First Evangelical Free Church of Fullerton, California—known as EvFree Fullerton—has wrestled a lot with the question of whether to buy or own.
Right now, EvFree, which averages a combined 2,500 people at its three Sunday services, has made the decision to own a variety of vans and buses.
“We don’t really drive our big bus a ton—maybe 10 times a year,” said John Schaefer, assistant executive pastor for discipleship and care. “So when finances are [tight], saying I’m going to spend $20,000 on tires for that bus is tough. But if you’re going to have them, you need to maintain them.”
It’s no surprise, then, that concerns about owning vehicles come up fairly often at EvFree.
“A part of the conversation that we have with our staff, probably every six months, is, ‘Do we really want to be in the vehicle business? Or is it more cost effective to rent a bus?’” said Schaefer.
One possibility would be to charter a bus with professional drivers, he added. But one reason the church decides to avoid that route is the lack of flexibility. For example, the church couldn’t decide at the last minute to take a ministry trip.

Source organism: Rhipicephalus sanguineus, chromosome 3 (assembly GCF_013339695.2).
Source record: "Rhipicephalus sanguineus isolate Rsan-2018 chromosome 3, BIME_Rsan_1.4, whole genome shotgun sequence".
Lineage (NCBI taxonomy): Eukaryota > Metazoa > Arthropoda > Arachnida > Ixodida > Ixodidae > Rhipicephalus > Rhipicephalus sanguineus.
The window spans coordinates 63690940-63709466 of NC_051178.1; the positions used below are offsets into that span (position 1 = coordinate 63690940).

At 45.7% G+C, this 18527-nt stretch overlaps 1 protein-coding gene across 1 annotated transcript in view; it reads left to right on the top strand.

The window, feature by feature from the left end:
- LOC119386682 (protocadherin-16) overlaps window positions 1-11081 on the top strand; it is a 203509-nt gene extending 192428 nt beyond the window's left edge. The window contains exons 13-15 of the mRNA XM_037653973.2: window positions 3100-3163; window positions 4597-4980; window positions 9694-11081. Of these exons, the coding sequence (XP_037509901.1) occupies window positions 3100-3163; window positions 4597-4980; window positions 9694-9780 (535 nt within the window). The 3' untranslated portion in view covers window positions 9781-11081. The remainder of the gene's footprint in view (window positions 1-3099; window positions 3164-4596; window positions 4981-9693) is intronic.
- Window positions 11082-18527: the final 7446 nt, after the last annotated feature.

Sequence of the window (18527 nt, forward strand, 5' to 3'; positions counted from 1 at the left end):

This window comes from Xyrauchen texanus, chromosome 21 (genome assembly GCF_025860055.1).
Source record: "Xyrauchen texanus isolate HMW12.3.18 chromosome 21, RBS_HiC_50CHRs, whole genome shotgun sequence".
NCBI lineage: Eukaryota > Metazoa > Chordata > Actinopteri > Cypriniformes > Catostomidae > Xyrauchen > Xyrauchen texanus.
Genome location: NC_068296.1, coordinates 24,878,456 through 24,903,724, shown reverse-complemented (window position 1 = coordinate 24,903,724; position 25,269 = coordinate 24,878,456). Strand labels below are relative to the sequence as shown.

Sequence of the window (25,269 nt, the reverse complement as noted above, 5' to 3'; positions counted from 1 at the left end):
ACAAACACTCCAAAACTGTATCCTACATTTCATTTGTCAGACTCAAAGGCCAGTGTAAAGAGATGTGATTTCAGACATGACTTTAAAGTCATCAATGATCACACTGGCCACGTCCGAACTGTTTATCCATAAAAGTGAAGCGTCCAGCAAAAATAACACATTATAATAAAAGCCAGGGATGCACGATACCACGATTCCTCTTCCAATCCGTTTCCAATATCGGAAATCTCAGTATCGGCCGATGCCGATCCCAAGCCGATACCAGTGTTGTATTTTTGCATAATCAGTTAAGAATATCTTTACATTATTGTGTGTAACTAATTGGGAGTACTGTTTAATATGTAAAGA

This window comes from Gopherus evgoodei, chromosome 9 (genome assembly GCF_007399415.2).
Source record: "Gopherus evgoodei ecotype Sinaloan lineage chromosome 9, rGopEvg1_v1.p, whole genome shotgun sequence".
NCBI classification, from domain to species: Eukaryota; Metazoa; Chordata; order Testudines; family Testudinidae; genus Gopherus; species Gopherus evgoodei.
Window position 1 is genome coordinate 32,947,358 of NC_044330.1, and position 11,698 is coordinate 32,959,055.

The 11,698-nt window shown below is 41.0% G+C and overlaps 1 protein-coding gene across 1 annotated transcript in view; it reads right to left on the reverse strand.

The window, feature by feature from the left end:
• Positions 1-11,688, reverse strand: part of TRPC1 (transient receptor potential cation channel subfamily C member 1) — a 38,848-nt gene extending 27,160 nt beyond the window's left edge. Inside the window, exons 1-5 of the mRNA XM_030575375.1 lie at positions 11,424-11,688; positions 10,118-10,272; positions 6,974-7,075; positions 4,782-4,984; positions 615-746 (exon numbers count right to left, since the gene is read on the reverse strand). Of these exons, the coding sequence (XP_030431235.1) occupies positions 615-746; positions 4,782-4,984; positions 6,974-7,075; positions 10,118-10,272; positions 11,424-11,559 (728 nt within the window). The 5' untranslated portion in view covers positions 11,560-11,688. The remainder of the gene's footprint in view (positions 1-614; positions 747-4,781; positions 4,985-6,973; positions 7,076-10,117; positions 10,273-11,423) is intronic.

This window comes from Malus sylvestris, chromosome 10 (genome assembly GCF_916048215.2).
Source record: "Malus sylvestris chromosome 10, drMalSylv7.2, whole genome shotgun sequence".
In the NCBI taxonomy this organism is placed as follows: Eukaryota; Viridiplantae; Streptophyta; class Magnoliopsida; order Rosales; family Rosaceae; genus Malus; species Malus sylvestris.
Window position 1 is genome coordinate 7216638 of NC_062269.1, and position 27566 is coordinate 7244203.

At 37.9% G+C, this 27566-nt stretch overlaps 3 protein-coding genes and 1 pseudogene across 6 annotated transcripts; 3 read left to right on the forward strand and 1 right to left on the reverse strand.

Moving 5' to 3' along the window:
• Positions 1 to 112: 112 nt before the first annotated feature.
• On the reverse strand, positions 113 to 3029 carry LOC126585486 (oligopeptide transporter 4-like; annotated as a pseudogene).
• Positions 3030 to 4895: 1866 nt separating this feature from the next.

If the church suddenly didn’t own its vehicles, explained Schaefer, “it would really change how we do certain ministries.”
John Trotter, elder and administrator for the Edmond Church of Christ in Edmond, Oklahoma, said the 1,200-member congregation rents from a reputable dealer with a high standard of vehicle maintenance.
“When a van gets to about 50,000 miles, they put it up for auction and get a new one,” Trotter said. “For short-term trips, I would highly recommend renting as opposed to owning because of maintenance."
If a church is going to use a vehicle infrequently, it might make more sense to rent rather than buy, Trotter added. He explained that doing so allows the church to rely on the rental company to provide proper maintenance, and often it will mean the use of newer vehicles.
To explore risk-management issues related to both rental and church-owned vehicles see “6 Questions to Assess Vehicle Insurance,” in the March issue of Church Finance Today.
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